Delaware-sized Antarctic iceberg is on the move

An Antarctic iceberg that is roughly the size of Delaware is on the move, reports Newsweek.

Known as A-68, the behemoth chunk of ice broke free from the Larsen C Ice Shelf in July of 2017 and, until recently, hadn’t made any significant shifts, notes the BBC.

That changed a couple of months ago when it started to rotate.

“It might have been shaken loose by winds or ocean currents, or it might be that the natural thinning process (from both melting and the flow of the ice) has lifted the bottom of the iceberg off the sea bed,” Martin O’Leary, a scientist with Project MIDAS, told Earther. “In any case, it looks like the berg is now a lot more free to move about, so it will probably continue to rotate, and to move out to sea.”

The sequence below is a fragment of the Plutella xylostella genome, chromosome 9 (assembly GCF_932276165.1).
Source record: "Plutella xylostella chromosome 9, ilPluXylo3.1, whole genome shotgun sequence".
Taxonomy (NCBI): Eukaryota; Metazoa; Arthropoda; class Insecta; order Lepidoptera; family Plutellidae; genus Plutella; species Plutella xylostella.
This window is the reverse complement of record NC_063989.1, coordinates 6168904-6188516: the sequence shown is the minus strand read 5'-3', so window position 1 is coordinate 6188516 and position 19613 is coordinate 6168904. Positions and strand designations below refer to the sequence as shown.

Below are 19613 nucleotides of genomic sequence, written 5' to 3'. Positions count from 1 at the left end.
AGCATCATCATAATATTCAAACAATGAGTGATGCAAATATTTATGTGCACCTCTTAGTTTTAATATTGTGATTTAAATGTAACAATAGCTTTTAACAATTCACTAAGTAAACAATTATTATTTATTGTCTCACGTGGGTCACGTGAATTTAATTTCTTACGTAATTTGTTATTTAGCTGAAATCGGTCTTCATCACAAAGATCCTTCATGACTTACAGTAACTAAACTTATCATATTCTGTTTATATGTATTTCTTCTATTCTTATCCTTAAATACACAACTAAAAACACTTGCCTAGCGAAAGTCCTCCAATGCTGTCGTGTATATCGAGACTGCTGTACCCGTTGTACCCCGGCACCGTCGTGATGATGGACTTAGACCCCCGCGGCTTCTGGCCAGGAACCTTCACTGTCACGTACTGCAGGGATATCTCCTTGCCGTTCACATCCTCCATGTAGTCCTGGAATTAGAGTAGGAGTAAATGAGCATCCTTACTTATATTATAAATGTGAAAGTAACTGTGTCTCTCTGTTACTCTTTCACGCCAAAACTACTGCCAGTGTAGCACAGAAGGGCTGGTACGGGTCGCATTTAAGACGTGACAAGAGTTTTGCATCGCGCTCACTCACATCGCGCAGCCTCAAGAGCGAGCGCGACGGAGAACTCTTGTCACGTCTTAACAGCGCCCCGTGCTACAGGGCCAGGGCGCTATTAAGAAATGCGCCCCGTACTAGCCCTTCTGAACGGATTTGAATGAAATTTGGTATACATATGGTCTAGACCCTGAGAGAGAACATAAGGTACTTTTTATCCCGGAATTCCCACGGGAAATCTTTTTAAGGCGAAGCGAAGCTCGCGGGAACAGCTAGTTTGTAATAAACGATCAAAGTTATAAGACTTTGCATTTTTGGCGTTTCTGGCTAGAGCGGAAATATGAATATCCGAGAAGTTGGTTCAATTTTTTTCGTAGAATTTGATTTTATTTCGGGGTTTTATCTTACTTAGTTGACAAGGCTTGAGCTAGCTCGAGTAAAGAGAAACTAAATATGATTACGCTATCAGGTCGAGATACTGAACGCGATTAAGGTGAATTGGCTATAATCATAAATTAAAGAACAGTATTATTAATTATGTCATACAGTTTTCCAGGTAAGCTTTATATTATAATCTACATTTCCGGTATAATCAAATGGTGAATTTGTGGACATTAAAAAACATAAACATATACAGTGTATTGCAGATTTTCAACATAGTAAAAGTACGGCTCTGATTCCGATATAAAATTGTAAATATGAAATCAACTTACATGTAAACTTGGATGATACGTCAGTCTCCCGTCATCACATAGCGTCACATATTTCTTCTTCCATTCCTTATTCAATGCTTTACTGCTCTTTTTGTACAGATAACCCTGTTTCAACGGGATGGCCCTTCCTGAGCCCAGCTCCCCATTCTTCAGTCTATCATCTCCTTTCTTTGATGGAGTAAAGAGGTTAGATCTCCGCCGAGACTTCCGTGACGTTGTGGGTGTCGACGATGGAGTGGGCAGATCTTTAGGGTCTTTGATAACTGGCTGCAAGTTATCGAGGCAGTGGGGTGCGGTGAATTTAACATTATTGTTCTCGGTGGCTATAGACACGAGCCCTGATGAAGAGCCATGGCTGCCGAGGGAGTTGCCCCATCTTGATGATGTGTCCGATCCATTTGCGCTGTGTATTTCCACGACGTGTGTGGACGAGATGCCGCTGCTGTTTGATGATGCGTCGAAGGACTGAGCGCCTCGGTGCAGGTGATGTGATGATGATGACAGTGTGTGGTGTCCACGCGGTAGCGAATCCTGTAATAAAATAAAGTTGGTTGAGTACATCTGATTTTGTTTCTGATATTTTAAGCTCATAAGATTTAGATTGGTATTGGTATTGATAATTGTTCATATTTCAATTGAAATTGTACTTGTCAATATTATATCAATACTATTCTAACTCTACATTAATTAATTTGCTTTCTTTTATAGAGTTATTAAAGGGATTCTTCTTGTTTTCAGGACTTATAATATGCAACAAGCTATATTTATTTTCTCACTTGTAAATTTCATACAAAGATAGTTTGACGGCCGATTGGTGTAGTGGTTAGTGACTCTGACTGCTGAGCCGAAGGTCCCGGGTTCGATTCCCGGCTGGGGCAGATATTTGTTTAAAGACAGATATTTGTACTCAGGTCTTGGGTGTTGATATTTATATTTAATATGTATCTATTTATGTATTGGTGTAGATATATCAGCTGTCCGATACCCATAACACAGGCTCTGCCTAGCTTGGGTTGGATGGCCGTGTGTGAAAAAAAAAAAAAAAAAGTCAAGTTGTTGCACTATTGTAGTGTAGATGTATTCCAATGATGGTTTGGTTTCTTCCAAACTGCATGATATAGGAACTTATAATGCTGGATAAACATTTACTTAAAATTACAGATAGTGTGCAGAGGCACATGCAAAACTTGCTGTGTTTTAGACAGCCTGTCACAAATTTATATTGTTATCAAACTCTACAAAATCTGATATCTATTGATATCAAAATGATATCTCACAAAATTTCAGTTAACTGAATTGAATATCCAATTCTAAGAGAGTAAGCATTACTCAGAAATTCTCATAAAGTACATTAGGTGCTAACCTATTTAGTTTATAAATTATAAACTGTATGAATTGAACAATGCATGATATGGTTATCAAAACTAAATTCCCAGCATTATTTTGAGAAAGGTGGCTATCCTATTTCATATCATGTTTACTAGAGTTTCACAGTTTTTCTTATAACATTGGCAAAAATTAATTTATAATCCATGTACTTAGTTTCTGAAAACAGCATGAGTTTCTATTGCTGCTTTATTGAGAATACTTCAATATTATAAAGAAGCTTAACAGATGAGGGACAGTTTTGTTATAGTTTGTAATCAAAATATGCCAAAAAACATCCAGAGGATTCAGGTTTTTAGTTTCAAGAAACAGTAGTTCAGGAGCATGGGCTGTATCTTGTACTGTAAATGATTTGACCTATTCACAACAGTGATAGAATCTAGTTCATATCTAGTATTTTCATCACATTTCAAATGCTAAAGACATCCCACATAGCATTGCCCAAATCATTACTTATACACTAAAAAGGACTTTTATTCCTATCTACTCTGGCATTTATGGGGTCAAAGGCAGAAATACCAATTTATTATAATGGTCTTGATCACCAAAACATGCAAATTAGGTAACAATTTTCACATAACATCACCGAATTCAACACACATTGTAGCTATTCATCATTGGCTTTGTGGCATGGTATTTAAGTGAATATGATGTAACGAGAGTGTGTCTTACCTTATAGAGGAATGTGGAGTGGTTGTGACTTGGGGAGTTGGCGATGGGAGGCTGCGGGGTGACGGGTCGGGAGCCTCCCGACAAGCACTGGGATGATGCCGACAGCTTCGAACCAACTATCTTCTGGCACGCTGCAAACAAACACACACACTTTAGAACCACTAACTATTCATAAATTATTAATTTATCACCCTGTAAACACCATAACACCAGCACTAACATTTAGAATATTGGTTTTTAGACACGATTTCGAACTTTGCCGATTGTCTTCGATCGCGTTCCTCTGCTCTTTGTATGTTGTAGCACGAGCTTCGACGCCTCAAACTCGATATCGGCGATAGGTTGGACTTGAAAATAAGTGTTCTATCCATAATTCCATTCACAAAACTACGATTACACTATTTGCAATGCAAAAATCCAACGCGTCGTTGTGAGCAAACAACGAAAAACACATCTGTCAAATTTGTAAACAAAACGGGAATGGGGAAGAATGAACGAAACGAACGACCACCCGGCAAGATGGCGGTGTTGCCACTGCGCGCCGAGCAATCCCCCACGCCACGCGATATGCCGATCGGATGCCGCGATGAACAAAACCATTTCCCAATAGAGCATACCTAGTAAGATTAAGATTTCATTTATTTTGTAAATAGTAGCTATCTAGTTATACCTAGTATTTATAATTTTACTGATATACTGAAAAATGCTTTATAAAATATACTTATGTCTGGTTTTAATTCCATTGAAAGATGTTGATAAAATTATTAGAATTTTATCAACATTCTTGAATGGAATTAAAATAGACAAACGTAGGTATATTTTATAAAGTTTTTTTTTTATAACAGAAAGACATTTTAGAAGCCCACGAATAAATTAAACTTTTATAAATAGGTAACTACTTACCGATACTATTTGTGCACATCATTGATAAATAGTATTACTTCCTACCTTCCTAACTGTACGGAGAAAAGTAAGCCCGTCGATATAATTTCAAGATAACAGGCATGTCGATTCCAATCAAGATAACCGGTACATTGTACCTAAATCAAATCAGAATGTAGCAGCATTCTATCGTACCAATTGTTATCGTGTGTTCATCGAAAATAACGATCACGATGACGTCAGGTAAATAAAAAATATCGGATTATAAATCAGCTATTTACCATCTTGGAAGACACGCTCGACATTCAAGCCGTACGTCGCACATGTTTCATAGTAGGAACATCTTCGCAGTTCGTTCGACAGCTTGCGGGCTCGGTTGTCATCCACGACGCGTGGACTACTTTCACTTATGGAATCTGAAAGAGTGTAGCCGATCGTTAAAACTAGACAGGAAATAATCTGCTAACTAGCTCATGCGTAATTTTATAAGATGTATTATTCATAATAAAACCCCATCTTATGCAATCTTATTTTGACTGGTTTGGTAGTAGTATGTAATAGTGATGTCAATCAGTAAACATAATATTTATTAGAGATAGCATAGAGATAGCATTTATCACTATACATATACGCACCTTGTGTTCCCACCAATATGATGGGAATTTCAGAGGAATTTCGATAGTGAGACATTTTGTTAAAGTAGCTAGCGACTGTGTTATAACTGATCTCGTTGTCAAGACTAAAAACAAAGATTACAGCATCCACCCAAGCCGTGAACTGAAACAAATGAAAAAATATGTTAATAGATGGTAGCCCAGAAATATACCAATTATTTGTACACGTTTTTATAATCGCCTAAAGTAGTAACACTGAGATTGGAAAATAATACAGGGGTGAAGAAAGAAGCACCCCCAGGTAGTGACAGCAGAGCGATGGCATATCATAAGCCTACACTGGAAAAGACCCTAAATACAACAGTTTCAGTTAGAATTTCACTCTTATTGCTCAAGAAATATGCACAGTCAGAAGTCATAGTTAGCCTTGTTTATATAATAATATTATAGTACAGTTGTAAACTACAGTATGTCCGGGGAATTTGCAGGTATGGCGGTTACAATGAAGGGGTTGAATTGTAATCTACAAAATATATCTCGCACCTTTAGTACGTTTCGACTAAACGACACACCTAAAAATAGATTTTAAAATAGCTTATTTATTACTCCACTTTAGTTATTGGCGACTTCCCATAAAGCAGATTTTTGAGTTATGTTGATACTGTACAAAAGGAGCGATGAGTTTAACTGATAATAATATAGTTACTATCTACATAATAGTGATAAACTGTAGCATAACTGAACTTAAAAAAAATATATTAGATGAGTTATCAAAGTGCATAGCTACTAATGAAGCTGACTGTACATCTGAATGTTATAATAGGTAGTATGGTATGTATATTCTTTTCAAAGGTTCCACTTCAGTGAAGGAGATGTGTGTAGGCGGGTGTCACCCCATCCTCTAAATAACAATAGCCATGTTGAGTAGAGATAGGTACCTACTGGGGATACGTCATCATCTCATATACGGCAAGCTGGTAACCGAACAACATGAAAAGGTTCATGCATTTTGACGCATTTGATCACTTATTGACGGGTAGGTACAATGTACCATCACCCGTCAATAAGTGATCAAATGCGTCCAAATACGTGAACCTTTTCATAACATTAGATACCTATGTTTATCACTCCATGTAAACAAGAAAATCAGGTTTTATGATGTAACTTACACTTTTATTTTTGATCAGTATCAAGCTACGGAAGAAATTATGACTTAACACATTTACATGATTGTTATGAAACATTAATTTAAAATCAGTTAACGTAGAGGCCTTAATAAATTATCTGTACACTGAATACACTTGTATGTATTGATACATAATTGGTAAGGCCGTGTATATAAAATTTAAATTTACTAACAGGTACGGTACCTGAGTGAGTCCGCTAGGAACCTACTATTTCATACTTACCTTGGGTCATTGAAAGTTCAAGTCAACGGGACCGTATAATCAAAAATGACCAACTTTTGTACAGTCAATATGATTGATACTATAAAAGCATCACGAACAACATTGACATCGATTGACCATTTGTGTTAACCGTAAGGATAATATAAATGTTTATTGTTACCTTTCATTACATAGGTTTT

Where it will go from there is unknown, but there is a possibility that the iceberg will hit the ice shelf with enough force to break away chunks that are likely to spread.